January 4, 2011
Story By Kevin Radley
Photos By Kevin Radley
The developing countries that depend on southern Vietnam’s inexpensive rice exports could face starvation with the onset of rising sea levels. The low-lying landscape of Vietnam’s ‘rice bowl’, the Mekong Delta, will likely only be able to produce rice for domestic consumption under predicted climate change impacts, a global concern considering the country’s worldwide rice exports.
Many of our guest professors have discussed this potential global issue, including our most recent lecturer Dr. Nguyen Van Be, a professor in the Department of Environmental and Natural Resource Management at Vietnam’s Can Tho University.
Vietnam became the leading producer and exporter of rice for the world in 2010, overcoming its usual competitor Thailand, according to the International Rice Research Institute (IRRI). The country produced close to 38 million tonnes of rice––roughly half of which was grown in the Mekong Delta.
Dr. Be said, the Delta produces a lower quality of rice than countries like Thailand and India. He emphasized that this lower quality–and therefore lower costing–product allows Vietnam to export around 6 million tones of cheap rice to a niche market of underdeveloped countries around the world. Unfortunately, 90% of those rice exports from Vietnam are cultivated in the Mekong Delta, which sits only two meters above sea level.
Thus southern Vietnam’s vertically challenged countryside is resting in a conflict of interest. There is scientific consensus that by the end of the century sea levels will rise about one meter. With more saltwater inland, soils will become increasingly saline, which in turn, will drastically reduce rice yields in the delta.
This could change the entire hydrology of the Mekong Delta affecting not only the area’s 18 million Vietnamese people and their livelihoods but also reducing Vietnam’s cheap rice export creating a global food shortage.
Adverse weather conditions ranging from drought to flooding are not ideal for cultivating rice either. Ironically, rice is a crop that grows in ample amounts of water but cannot survive if submerged for a long period. Coastal areas, like the Mekong Delta, are predicted to have an increased intensity of tropical storms, which could flood the “rice bowl” and possibly drown most of the current production.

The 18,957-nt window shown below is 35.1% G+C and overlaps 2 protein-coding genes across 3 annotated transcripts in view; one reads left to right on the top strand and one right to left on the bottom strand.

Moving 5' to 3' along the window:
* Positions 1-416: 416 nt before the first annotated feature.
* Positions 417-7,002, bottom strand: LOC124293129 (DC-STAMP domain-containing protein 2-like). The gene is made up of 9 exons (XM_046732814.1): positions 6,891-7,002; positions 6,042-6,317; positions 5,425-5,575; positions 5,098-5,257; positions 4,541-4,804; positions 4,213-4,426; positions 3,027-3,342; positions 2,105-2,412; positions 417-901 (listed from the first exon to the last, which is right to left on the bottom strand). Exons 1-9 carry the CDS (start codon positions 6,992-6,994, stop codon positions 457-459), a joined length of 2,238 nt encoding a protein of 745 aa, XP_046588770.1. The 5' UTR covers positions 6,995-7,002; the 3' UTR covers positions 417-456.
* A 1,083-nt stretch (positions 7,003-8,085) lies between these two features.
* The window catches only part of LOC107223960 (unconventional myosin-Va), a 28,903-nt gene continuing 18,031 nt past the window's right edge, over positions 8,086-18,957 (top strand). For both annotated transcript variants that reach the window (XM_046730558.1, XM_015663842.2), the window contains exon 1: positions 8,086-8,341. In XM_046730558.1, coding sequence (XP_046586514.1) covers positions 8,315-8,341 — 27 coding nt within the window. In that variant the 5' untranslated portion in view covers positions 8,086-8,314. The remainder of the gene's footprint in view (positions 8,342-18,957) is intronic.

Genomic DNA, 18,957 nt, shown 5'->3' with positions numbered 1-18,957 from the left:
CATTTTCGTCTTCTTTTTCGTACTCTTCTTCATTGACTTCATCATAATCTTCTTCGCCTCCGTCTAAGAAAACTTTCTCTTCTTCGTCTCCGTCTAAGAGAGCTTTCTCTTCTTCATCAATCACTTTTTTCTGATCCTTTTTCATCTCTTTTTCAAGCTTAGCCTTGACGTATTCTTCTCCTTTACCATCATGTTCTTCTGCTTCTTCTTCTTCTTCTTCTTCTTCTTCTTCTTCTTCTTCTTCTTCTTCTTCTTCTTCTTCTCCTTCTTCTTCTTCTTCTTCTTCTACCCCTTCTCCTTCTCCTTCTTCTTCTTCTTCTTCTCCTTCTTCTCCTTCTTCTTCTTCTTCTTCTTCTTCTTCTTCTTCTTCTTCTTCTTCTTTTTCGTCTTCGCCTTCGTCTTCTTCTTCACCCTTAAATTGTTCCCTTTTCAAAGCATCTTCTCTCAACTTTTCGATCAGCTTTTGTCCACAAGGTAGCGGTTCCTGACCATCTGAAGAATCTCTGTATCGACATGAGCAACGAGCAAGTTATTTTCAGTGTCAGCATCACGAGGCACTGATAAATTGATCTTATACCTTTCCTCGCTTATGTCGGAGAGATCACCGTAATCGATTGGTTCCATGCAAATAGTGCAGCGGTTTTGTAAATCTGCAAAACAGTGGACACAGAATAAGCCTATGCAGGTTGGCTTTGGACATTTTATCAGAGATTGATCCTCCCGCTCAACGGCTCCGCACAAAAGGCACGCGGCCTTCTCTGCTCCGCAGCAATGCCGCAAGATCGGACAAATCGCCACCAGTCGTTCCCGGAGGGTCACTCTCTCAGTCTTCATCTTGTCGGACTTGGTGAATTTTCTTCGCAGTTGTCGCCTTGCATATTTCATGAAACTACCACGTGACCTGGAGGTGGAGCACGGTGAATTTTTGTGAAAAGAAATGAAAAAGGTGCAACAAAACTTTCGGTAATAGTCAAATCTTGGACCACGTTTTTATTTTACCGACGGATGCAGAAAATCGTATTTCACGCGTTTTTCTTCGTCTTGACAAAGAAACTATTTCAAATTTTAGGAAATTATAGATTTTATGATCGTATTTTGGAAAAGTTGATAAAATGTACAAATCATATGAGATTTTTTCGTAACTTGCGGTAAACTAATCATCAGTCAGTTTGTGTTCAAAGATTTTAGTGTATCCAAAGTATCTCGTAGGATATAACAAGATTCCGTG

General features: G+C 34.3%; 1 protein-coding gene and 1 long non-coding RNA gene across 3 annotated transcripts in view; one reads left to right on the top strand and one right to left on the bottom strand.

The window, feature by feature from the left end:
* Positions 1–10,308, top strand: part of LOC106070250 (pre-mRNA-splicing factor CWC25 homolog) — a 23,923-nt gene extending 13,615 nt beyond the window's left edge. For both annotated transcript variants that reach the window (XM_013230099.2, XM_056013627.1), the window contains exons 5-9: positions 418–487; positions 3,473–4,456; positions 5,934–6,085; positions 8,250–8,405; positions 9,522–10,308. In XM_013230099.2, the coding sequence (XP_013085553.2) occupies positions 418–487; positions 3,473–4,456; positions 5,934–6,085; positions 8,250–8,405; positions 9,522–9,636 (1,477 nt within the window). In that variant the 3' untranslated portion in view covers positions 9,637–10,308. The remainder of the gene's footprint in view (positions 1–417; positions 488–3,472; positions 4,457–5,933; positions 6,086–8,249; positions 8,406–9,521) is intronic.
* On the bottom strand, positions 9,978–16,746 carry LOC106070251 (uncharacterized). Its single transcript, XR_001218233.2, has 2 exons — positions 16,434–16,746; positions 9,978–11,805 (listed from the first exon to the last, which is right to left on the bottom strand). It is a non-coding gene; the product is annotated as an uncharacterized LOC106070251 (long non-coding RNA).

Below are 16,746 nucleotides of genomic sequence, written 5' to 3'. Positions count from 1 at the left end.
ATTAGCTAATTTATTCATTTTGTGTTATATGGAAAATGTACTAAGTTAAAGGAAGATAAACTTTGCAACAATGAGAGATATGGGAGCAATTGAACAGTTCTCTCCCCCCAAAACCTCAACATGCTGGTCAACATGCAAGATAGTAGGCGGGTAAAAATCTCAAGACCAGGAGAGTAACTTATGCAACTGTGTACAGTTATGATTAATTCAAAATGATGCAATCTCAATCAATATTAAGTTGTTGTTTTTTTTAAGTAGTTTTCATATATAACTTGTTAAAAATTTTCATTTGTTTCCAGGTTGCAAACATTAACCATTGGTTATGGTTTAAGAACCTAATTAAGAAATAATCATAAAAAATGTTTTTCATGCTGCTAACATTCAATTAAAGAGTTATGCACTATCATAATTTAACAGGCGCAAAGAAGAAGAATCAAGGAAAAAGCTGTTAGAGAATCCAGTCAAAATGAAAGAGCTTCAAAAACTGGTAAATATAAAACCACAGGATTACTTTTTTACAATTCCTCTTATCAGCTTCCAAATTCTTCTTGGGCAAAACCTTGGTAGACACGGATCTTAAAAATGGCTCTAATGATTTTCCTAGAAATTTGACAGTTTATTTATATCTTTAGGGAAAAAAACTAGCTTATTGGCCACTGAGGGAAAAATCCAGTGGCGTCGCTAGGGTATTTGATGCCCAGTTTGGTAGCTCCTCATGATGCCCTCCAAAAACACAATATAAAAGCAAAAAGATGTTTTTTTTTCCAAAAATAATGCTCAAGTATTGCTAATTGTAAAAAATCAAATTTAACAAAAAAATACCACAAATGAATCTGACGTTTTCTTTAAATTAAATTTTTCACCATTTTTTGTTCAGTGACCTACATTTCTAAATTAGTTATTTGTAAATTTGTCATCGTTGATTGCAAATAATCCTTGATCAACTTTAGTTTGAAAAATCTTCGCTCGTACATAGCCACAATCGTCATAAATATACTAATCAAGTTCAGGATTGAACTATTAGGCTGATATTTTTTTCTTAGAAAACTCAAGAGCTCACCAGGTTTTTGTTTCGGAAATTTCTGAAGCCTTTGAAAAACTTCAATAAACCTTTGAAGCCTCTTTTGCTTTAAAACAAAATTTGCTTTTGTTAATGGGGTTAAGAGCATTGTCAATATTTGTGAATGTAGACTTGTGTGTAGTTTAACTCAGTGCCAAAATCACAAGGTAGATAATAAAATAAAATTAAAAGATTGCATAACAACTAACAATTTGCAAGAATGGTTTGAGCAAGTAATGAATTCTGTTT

As seawater creeps further inland, increasing the salinity of arable land every year and limiting fresh water resources, Vietnamese rice farmers are forced to look for alternative growing techniques or a new livelihood. Rather than growing rice, some farmers channel their land into saltwater ponds for shrimp cultivation. The result is larger profits and greater viability given the conditions.
Yet, shrimp farming may not be the sustainable answer the Delta needs. Given the amount of excess carbon in our atmosphere it is predicted that the pH of our oceans will to continue to decline through acidification. Producing healthy shrimp requires saltwater with a relative high pH to regulate the spread of disease and pests. A lower pH can weaken the shrimp’s exoskeleton decreasing their immunity to disease.
Dr. Be said rice farmers might also be able to adapt with the consequences of saltwater intrusion with new rice varieties IRRI is currently researching. As of now, one variety of rice is able to grow in brackish waters of 6 parts per thousand while another variety is able to grow submerged in fresh water for up to 20 days. The IRRI hopes to blend these two varieties creating a single saltwater and flood tolerant rice to help the delta’s rice farmers maintain production and adapt to climate change in a sustainable manner.
Another solution for Vietnam’s future is to stop the saltwater altogether. A proposal backed by many politicians is to build a 700 km U-shaped dike that stretches from the southern-most provinces on the east sea of Vietnam to just south of Ho Chi Minh City. Vietnam must now weigh and decide what options are best for the future in a changing climate.
A massive dike will create new jobs, much needed infrastructure and probably maintain the majority of rice production but it may also cost Vietnam the already decreasing natural environment and the safety of the vulnerable people living in the delta.
Whatever the country’s decision, rice should continue to be the staple of Vietnam and the heart of its agricultural and food processing economy. The crop is not just a segment of the Vietnamese diet and GDP, it is deeply inserted in the cultural values of the growing 88 million people living here.